There are two competing accounts for explaining Britain's technological transformation during the Industrial Revolution. One sees it as the inevitable outcome of a largely exogenous increase in the supply of new ideas and ways of thinking. The other sees it as a demand side response to economic incentives—that in Britain, it paid to invent the technology of the Industrial Revolution. However, this second interpretation relies on the assumption that inventors were sufficiently responsive to new commercial opportunities. This paper tests this assumption, using a new dataset of Scottish and Irish patents. It finds that the propensity of inventors to extend patent protection into Scotland and/or Ireland was indeed closely correlated with the relative market opportunity of the patented invention.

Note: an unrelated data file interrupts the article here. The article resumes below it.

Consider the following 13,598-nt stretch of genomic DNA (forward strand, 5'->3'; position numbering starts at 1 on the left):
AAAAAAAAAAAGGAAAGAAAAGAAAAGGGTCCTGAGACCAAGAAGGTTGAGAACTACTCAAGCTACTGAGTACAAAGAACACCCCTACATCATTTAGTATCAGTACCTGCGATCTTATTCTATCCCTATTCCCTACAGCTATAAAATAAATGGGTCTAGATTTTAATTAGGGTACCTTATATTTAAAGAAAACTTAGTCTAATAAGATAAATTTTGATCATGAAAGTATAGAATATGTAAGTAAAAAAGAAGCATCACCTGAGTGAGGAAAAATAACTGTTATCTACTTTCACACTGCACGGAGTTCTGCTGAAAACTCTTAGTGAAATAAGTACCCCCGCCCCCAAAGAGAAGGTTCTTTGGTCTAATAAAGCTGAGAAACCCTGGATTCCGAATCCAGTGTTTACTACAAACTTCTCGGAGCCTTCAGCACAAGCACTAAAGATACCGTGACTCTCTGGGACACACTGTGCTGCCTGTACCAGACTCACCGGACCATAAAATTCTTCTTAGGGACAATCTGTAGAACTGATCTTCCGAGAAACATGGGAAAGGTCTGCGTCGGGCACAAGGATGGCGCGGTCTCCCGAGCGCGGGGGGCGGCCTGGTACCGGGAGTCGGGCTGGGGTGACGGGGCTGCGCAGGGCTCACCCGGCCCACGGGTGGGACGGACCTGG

Patents; Invention; Industrial Revolution; Scotland; Ireland;
- N43: Europe: Pre-1913
- O31: Innovation and Invention: Processes and Incentives
- O34: Intellectual Property and Intellectual Capital
Explorations in Economic History, Elsevier, vol. 54, October 2014, pp. 48–63